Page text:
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Financial Services Law Insights and Observations

7th Circuit holds both parties lack standing in FCRA suit

Courts Appellate Seventh Circuit FCRA Credit Reporting Agency Standing

Courts

On January 28, the U.S. Court of Appeals for the Seventh Circuit affirmed the dismissal of claims and counterclaims in a privacy lawsuit, holding that neither party had standing under the Fair Credit Reporting Act (FCRA). In 2016, the consumer filed a lawsuit against the credit reporting agency claiming privacy violations and emotional distress after the agency released his credit information without authorization. According to the consumer, his credit information appeared on a “prescreen list” given to a prospective lender that was no longer under contract with the agency to make loan offers to pre-screened consumers. The agency filed an FCRA counterclaim arguing that the plaintiff violated the FCRA when he obtained a copy of the prescreen list without authorization in order to file the lawsuit. The district court dismissed both claims, ruling that neither party had standing to sue because they had not suffered a concrete injury.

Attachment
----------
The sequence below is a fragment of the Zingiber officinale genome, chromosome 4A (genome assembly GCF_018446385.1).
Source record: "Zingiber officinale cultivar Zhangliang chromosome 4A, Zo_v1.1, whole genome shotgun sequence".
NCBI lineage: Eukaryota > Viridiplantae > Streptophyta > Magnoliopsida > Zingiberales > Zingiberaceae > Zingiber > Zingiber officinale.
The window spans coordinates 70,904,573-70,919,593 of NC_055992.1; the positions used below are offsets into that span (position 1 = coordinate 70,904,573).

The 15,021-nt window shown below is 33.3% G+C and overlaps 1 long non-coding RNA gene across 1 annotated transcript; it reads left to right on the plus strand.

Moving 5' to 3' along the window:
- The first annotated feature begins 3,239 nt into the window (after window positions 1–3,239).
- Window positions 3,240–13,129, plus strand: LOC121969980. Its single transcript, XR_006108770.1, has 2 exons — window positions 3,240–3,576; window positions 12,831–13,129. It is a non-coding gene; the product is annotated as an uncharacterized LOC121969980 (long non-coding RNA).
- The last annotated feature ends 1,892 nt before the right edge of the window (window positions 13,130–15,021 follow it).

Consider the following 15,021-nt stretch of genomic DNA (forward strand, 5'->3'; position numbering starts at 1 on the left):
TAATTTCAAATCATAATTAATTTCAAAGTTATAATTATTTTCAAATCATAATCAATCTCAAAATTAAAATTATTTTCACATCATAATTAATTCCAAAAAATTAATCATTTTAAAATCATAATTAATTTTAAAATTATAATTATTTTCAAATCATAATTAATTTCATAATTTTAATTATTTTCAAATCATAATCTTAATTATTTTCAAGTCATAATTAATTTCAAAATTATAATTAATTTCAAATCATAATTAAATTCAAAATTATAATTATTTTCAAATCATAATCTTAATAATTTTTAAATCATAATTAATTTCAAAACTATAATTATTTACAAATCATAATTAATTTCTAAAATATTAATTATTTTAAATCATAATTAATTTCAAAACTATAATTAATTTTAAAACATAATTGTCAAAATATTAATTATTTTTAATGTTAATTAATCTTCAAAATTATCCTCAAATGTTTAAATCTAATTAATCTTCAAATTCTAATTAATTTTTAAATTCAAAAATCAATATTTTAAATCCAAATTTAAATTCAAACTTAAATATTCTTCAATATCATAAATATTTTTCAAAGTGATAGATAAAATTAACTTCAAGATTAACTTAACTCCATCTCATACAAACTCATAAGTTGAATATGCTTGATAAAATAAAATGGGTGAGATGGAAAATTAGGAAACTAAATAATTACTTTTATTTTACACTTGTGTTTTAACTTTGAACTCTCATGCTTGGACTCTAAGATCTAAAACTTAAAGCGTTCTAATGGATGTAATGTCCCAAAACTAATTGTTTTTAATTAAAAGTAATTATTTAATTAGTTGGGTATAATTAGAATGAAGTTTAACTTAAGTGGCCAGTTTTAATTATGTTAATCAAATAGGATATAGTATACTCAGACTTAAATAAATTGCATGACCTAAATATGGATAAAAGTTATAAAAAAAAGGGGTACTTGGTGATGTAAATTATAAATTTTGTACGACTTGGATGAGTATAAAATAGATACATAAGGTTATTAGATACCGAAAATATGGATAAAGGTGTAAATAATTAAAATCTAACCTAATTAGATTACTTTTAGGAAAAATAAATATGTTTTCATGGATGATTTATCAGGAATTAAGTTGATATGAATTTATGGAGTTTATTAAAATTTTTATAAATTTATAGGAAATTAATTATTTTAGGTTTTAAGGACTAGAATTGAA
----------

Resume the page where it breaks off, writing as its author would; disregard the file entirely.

On appeal, the 7th Circuit agreed with the decision, concluding the plaintiff failed to meet the injury-in-fact requirements under Article III and that any harm he may have suffered when the prescreen list was shared was “exceedingly remote and speculative.” According to the appellate court, “[i]dentifying a violation of a statutory right does not automatically equate to showing injury-in-fact for standing purposes.” Moreover, the plaintiff “had to come forward with something showing that he did not receive a firm offer, that [the prospective lender] would not have honored a firm offer, that he was affected by the lack of a firm offer, or that he suffered any actual emotional damages,” the 7th Circuit wrote, which he failed to do. The 7th Circuit also agreed with the district court that the company’s alleged reputational harm was insufficient to confer standing. The appellate court further rejected the agency’s second argument that defending the suit counted as a concrete injury, holding that the agency was attempting to “shoehorn itself into another cause of action,” and that the FCRA does not create an independent cause of action for which the agency can recover its costs.

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